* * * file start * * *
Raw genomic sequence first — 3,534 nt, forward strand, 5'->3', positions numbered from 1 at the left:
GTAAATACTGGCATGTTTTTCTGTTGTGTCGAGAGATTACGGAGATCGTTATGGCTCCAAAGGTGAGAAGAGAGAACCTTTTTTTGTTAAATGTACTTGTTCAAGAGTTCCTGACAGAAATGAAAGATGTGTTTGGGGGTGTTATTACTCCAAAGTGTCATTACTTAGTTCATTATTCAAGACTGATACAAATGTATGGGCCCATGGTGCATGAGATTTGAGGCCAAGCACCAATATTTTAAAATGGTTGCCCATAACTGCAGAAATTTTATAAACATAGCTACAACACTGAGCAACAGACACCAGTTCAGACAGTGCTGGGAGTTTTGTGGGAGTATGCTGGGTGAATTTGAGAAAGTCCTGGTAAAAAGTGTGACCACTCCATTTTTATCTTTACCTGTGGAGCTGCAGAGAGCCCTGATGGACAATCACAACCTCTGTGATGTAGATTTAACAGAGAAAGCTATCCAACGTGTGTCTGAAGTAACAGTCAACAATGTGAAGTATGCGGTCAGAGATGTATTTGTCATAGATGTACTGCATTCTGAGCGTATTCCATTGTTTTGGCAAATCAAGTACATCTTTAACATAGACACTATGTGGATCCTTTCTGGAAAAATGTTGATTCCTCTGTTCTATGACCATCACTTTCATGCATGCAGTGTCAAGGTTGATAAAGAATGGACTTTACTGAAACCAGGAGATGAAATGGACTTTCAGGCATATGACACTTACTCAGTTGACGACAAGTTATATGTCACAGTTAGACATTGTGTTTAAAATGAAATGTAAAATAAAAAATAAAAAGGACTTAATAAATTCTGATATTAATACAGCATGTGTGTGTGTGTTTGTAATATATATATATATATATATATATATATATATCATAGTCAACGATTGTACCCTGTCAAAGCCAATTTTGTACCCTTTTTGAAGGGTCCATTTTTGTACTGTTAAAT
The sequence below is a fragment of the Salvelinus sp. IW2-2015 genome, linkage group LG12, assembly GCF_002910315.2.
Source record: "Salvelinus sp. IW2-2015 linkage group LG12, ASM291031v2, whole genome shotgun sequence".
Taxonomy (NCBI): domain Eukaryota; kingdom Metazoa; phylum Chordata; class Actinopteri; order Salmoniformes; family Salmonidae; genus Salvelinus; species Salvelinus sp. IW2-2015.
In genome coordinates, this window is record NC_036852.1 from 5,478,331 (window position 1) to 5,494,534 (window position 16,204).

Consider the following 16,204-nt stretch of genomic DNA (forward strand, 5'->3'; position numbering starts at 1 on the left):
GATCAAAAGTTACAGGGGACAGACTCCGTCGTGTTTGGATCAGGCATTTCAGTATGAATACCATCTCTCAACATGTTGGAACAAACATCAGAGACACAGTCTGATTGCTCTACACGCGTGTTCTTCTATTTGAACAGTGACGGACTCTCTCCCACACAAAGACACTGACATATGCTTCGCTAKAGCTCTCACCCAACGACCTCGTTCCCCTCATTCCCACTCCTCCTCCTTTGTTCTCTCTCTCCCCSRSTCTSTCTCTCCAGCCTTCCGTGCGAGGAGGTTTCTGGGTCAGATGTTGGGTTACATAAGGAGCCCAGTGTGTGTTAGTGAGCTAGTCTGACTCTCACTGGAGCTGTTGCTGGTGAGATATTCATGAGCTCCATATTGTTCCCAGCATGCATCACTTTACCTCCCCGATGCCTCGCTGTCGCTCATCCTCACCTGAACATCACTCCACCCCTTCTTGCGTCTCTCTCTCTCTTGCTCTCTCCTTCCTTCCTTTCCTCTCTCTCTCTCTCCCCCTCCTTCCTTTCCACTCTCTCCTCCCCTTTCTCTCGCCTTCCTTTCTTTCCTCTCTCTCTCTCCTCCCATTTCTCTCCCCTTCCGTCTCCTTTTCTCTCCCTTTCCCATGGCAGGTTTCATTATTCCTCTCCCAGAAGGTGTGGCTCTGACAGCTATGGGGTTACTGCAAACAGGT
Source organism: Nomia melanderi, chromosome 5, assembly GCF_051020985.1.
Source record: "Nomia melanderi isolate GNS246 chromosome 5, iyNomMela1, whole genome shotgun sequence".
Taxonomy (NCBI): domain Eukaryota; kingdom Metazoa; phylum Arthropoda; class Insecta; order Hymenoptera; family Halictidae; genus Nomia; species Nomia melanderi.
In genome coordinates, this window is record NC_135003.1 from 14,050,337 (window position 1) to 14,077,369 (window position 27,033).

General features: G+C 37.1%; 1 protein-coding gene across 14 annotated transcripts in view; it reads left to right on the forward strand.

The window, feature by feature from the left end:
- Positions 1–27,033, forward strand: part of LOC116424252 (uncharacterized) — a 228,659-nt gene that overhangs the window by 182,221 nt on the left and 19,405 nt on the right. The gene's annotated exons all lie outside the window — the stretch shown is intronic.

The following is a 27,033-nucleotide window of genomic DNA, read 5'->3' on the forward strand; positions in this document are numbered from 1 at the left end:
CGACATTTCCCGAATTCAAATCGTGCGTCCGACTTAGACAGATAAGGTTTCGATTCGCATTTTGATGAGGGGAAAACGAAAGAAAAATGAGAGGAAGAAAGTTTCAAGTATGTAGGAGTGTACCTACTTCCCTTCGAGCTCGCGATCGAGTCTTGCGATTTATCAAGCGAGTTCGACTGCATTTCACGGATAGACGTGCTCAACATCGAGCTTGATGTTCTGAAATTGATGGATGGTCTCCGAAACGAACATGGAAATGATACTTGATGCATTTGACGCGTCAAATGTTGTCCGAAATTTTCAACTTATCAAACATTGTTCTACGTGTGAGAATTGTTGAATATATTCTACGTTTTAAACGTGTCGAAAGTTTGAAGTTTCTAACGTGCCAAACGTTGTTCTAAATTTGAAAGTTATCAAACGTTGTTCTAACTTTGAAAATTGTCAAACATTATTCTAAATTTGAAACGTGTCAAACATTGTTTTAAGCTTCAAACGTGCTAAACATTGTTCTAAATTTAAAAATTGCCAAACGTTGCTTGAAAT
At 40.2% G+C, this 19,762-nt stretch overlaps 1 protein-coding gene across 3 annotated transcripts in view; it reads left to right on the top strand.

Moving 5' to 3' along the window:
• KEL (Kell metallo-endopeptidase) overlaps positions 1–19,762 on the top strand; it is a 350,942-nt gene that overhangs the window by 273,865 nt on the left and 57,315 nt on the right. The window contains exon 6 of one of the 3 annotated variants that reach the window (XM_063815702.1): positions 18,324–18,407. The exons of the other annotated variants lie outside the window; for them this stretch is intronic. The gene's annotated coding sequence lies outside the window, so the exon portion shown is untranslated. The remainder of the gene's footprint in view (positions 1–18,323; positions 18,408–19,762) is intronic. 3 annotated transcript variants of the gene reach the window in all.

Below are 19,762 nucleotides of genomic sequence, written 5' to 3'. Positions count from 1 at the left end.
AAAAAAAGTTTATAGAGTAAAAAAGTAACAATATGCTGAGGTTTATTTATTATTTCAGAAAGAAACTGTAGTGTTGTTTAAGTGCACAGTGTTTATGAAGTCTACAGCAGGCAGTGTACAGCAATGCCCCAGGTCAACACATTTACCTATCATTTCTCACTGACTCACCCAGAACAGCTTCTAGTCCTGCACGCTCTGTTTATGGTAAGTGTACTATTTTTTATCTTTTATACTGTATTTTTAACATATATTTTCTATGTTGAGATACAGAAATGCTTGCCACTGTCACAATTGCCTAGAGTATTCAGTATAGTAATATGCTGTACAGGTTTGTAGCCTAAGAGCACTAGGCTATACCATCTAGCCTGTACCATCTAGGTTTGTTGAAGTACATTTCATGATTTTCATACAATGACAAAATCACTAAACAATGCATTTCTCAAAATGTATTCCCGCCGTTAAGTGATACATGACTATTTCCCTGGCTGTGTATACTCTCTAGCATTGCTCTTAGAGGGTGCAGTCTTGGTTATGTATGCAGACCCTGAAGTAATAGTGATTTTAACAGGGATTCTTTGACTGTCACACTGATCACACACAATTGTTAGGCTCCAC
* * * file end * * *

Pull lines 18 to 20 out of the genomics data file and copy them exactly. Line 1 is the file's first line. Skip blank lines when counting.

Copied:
At 40.2% G+C, this 19,762-nt stretch overlaps 1 protein-coding gene across 3 annotated transcripts in view; it reads left to right on the top strand.

Moving 5' to 3' along the window:
• KEL (Kell metallo-endopeptidase) overlaps positions 1–19,762 on the top strand; it is a 350,942-nt gene that overhangs the window by 273,865 nt on the left and 57,315 nt on the right. The window contains exon 6 of one of the 3 annotated variants that reach the window (XM_063815702.1): positions 18,324–18,407. The exons of the other annotated variants lie outside the window; for them this stretch is intronic. The gene's annotated coding sequence lies outside the window, so the exon portion shown is untranslated. The remainder of the gene's footprint in view (positions 1–18,323; positions 18,408–19,762) is intronic. 3 annotated transcript variants of the gene reach the window in all.